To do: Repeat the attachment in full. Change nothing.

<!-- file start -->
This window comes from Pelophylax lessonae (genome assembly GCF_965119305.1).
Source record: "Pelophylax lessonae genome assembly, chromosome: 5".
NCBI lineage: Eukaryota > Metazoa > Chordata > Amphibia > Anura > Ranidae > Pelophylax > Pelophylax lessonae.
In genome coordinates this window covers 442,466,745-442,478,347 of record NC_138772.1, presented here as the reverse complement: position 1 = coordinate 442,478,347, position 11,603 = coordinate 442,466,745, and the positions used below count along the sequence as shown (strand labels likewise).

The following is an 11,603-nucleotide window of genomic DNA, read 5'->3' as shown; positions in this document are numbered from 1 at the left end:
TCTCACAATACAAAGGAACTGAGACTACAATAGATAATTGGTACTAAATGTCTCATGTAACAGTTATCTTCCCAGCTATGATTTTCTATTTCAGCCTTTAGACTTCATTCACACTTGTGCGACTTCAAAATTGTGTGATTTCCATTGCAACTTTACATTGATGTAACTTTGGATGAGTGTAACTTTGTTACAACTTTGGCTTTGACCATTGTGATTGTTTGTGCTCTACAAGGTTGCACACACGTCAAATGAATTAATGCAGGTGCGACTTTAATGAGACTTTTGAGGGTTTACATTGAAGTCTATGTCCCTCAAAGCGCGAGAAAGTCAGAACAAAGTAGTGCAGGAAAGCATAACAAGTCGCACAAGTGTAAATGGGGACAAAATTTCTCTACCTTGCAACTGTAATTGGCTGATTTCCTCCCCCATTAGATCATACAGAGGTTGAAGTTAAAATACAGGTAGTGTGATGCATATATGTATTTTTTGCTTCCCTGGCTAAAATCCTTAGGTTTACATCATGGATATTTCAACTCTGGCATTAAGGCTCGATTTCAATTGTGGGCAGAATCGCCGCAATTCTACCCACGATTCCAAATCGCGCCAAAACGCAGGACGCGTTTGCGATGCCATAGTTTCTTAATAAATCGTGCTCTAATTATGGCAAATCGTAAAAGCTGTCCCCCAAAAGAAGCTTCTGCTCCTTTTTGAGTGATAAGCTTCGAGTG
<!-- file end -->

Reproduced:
This window comes from Pelophylax lessonae (genome assembly GCF_965119305.1).
Source record: "Pelophylax lessonae genome assembly, chromosome: 5".
NCBI lineage: Eukaryota > Metazoa > Chordata > Amphibia > Anura > Ranidae > Pelophylax > Pelophylax lessonae.
In genome coordinates this window covers 442,466,745-442,478,347 of record NC_138772.1, presented here as the reverse complement: position 1 = coordinate 442,478,347, position 11,603 = coordinate 442,466,745, and the positions used below count along the sequence as shown (strand labels likewise).

The following is an 11,603-nucleotide window of genomic DNA, read 5'->3' as shown; positions in this document are numbered from 1 at the left end:
TCTCACAATACAAAGGAACTGAGACTACAATAGATAATTGGTACTAAATGTCTCATGTAACAGTTATCTTCCCAGCTATGATTTTCTATTTCAGCCTTTAGACTTCATTCACACTTGTGCGACTTCAAAATTGTGTGATTTCCATTGCAACTTTACATTGATGTAACTTTGGATGAGTGTAACTTTGTTACAACTTTGGCTTTGACCATTGTGATTGTTTGTGCTCTACAAGGTTGCACACACGTCAAATGAATTAATGCAGGTGCGACTTTAATGAGACTTTTGAGGGTTTACATTGAAGTCTATGTCCCTCAAAGCGCGAGAAAGTCAGAACAAAGTAGTGCAGGAAAGCATAACAAGTCGCACAAGTGTAAATGGGGACAAAATTTCTCTACCTTGCAACTGTAATTGGCTGATTTCCTCCCCCATTAGATCATACAGAGGTTGAAGTTAAAATACAGGTAGTGTGATGCATATATGTATTTTTTGCTTCCCTGGCTAAAATCCTTAGGTTTACATCATGGATATTTCAACTCTGGCATTAAGGCTCGATTTCAATTGTGGGCAGAATCGCCGCAATTCTACCCACGATTCCAAATCGCGCCAAAACGCAGGACGCGTTTGCGATGCCATAGTTTCTTAATAAATCGTGCTCTAATTATGGCAAATCGTAAAAGCTGTCCCCCAAAAGAAGCTTCTGCTCCTTTTTGAGTGATAAGCTTCGAGTG